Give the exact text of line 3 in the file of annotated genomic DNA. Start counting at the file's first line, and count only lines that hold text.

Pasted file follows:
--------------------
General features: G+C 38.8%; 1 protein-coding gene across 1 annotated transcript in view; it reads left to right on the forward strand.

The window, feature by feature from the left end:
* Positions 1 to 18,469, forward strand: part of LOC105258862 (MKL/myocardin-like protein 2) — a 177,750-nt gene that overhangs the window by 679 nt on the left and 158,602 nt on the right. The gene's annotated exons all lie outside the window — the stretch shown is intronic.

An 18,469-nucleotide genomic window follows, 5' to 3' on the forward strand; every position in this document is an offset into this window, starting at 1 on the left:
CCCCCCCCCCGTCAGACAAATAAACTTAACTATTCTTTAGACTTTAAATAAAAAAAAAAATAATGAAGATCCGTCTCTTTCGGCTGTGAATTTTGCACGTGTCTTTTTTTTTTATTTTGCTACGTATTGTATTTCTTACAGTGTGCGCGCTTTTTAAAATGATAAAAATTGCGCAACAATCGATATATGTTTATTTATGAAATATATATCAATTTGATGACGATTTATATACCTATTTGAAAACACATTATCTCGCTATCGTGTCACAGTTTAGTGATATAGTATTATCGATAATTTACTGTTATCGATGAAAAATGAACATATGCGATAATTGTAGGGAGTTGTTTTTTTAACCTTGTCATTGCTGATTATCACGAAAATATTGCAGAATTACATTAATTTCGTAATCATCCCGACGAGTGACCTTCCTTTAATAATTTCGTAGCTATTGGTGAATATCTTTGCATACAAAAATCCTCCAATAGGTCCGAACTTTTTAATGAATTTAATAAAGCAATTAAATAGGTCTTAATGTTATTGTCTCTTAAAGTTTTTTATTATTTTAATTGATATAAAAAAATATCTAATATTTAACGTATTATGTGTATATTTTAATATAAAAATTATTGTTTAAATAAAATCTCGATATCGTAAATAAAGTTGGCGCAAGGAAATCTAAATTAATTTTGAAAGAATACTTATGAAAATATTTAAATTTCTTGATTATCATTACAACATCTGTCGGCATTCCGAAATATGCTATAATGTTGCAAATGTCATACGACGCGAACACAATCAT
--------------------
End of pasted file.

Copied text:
* Positions 1 to 18,469, forward strand: part of LOC105258862 (MKL/myocardin-like protein 2) — a 177,750-nt gene that overhangs the window by 679 nt on the left and 158,602 nt on the right. The gene's annotated exons all lie outside the window — the stretch shown is intronic.